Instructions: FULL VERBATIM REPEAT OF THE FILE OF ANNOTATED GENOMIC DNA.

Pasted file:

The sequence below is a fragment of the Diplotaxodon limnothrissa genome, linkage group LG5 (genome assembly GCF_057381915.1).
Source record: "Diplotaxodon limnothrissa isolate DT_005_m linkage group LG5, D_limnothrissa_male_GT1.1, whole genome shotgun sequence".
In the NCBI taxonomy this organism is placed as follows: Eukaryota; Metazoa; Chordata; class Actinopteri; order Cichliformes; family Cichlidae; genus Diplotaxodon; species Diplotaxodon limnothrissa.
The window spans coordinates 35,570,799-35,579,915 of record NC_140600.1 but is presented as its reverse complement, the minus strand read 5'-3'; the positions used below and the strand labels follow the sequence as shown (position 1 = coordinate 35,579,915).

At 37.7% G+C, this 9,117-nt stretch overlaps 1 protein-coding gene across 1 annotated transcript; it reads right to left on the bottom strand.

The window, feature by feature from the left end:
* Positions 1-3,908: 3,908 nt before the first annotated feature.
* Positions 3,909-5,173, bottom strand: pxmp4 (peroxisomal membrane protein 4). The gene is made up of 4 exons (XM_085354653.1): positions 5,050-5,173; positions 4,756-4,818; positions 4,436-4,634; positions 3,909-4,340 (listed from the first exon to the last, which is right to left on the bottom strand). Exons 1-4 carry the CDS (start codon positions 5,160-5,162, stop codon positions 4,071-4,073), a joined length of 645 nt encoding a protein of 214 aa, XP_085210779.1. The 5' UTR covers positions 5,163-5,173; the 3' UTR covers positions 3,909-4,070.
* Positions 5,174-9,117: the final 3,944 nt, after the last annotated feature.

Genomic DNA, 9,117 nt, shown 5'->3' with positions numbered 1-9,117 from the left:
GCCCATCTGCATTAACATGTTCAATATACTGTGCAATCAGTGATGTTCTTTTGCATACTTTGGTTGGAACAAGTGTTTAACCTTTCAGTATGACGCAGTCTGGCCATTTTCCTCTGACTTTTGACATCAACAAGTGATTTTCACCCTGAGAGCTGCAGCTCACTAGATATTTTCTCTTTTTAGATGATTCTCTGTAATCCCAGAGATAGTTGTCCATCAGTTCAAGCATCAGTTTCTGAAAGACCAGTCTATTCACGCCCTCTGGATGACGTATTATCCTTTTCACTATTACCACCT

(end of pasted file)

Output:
The sequence below is a fragment of the Diplotaxodon limnothrissa genome, linkage group LG5 (genome assembly GCF_057381915.1).
Source record: "Diplotaxodon limnothrissa isolate DT_005_m linkage group LG5, D_limnothrissa_male_GT1.1, whole genome shotgun sequence".
In the NCBI taxonomy this organism is placed as follows: Eukaryota; Metazoa; Chordata; class Actinopteri; order Cichliformes; family Cichlidae; genus Diplotaxodon; species Diplotaxodon limnothrissa.
The window spans coordinates 35,570,799-35,579,915 of record NC_140600.1 but is presented as its reverse complement, the minus strand read 5'-3'; the positions used below and the strand labels follow the sequence as shown (position 1 = coordinate 35,579,915).

At 37.7% G+C, this 9,117-nt stretch overlaps 1 protein-coding gene across 1 annotated transcript; it reads right to left on the bottom strand.

The window, feature by feature from the left end:
* Positions 1-3,908: 3,908 nt before the first annotated feature.
* Positions 3,909-5,173, bottom strand: pxmp4 (peroxisomal membrane protein 4). The gene is made up of 4 exons (XM_085354653.1): positions 5,050-5,173; positions 4,756-4,818; positions 4,436-4,634; positions 3,909-4,340 (listed from the first exon to the last, which is right to left on the bottom strand). Exons 1-4 carry the CDS (start codon positions 5,160-5,162, stop codon positions 4,071-4,073), a joined length of 645 nt encoding a protein of 214 aa, XP_085210779.1. The 5' UTR covers positions 5,163-5,173; the 3' UTR covers positions 3,909-4,070.
* Positions 5,174-9,117: the final 3,944 nt, after the last annotated feature.

Genomic DNA, 9,117 nt, shown 5'->3' with positions numbered 1-9,117 from the left:
GCCCATCTGCATTAACATGTTCAATATACTGTGCAATCAGTGATGTTCTTTTGCATACTTTGGTTGGAACAAGTGTTTAACCTTTCAGTATGACGCAGTCTGGCCATTTTCCTCTGACTTTTGACATCAACAAGTGATTTTCACCCTGAGAGCTGCAGCTCACTAGATATTTTCTCTTTTTAGATGATTCTCTGTAATCCCAGAGATAGTTGTCCATCAGTTCAAGCATCAGTTTCTGAAAGACCAGTCTATTCACGCCCTCTGGATGACGTATTATCCTTTTCACTATTACCACCT